Pumping vast amounts of fluids underground may have set off swarm of tremors
K.M. Keranen et al/Science 2014
Pumping wastewater underground may rock Oklahoma. Vast quantities of water left over from oil and gas extraction and then injected into disposal wells may have set off a surge of earthquakes that has shaken the state since 2008.
And disposal wells don’t just trigger quakes nearby. Tremors can rattle the ground up to 35 kilometers away — much farther than scientists had previously thought, researchers report July 3 in Science.
The new study is the most definitive to link Oklahoma’s rocketing earthquake numbers to fluid injection, says seismologist Steve Horton of the University of Memphis in Tennessee.
In 2008, a series of small earthquakes began ripping through the land near Jones, a tiny town about 30 kilometers northeast of Oklahoma City. Some of these quakes, known as the Jones swarm, were strong enough to crack sidewalks and sheetrock. And unlike typical earthquakes, which tear along a single fault, these swarms of tremors spread scattershot through a huge expanse of the state, says study coauthor Katie Keranen, a geophysicist at Cornell University. “They’re like a swarm of mosquitoes buzzing all over in a big cloud,” she says.
And they’ve kept coming and coming. Before 2008, only one or two magnitude 3 quakes rumbled through Oklahoma per year. So far in 2014, the state has had more than 200. “We’ve never seen anything like this before,” Keranen says.
To get fuel out of the ground, drilling engineers have to pump out water too, she says. And that vast amount of water isn’t exactly fresh: It’s more like brine. Oil and gas companies get rid of the brine by injecting it into rocks via disposal wells at other sites.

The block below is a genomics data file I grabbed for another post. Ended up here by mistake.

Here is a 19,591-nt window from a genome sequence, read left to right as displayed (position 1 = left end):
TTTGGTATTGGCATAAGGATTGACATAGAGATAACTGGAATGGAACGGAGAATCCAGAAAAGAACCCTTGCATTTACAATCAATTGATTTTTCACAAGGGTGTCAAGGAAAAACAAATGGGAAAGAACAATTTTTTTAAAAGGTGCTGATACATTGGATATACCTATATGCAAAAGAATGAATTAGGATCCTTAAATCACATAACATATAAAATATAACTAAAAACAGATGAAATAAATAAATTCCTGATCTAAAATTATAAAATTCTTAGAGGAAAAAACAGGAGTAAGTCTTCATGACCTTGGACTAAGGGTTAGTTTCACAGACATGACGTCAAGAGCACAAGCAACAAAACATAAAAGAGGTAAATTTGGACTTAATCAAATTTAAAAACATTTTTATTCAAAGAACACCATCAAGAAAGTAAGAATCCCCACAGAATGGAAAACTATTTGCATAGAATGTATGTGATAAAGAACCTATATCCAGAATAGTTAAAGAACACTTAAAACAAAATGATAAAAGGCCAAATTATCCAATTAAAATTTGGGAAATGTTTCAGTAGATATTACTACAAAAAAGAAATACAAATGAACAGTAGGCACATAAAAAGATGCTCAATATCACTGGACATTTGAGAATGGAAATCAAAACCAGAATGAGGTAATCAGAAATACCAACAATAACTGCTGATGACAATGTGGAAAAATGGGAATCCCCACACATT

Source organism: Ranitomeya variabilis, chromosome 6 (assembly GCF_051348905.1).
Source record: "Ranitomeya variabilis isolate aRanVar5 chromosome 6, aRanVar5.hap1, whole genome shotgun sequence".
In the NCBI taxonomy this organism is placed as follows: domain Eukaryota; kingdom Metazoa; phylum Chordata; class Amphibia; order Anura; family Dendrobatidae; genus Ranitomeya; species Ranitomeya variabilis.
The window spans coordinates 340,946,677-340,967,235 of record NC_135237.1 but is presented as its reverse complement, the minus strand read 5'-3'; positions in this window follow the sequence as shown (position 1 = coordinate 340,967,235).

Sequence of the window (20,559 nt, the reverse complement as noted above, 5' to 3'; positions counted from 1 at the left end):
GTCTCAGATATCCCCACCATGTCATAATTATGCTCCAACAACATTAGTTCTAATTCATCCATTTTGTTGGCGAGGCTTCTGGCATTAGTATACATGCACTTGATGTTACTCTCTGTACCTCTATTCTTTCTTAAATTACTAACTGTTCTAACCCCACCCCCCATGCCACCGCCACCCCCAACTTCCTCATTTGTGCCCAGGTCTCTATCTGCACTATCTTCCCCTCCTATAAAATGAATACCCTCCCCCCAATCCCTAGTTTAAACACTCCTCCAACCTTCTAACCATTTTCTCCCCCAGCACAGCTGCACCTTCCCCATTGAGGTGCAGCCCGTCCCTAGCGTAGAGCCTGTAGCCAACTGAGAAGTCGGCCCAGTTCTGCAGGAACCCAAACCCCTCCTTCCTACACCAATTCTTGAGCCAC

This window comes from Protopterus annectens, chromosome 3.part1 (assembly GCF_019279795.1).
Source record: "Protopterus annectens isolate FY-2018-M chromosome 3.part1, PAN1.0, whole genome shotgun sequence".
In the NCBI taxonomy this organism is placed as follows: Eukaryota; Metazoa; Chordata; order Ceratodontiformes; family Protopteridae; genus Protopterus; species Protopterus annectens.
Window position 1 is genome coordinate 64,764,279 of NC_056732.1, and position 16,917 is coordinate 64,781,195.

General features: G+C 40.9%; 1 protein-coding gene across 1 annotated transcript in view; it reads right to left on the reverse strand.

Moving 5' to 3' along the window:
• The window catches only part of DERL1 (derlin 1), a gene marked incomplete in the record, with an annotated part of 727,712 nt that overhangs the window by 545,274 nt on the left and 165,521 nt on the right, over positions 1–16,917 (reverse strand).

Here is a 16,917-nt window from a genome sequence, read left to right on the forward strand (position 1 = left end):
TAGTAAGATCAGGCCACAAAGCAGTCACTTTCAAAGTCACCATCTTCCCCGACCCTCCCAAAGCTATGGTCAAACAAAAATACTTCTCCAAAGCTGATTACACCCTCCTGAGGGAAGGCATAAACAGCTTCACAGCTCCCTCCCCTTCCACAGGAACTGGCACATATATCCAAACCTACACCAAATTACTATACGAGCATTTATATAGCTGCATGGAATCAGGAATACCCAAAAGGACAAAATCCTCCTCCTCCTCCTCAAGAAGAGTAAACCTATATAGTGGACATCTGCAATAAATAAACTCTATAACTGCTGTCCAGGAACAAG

Scientists had suggested that wastewater dumping could set off quakes (SN: 8/10/13, p. 16). But in this case, there was one snag: Most wells sat far away from the Jones swarm. People argued that the wells were just too distant to cause the quakes, Keranen says. She wasn’t so sure.
Her team created a computer simulation to estimate how far wastewater travels underground and the pressure it creates within the rocks around 89 wells. Too much pressure can stress the faults threading throughout Oklahoma’s crust, forcing the ground to shudder.
Then Keranen and colleagues analyzed ground movement data to pinpoint the origin of thousands of Jones’ swarm quakes that took place from 2010 to 2013. According to the simulation, the pressures spreading from the wells to these earthquakes’ origin sites were high enough to kick-start the quakes.
What’s more, the main culprits were just four high-volume disposal wells. “We’re not saying that every disposal well is likely to cause earthquakes,” says Keranen. “But there’s a handful that are just absolutely anomalous — disposing of millions of barrels of water a month.”
She thinks the findings could help the oil and gas industry pinpoint problem wells and guide future operations.
But even the magnitude 5.6 earthquake that jolted Oklahoma in 2011 — the largest in the state’s history and one that scientists later linked to wastewater injection — didn’t prompt new regulations, says geophysicist Arthur McGarr of the U.S. Geological Survey in Menlo Park, Calif. “I think it will take some bigger earthquakes before anything is likely to change.”
The new study probably won’t convince industry scientists that wastewater injection induces earthquakes, Horton says. Still, he adds, the question is an easy one to answer: “All you’ve got to do is turn off the wells. If the earthquakes stop, they’re induced,” he says. “It’s that simple.”
K.M. Keranen et al. Sharp increase in central Oklahoma seismicity since 2008 induced by massive wastewater injection. Science. Published online July 3, 2014. doi:10.1126/science.1255802.
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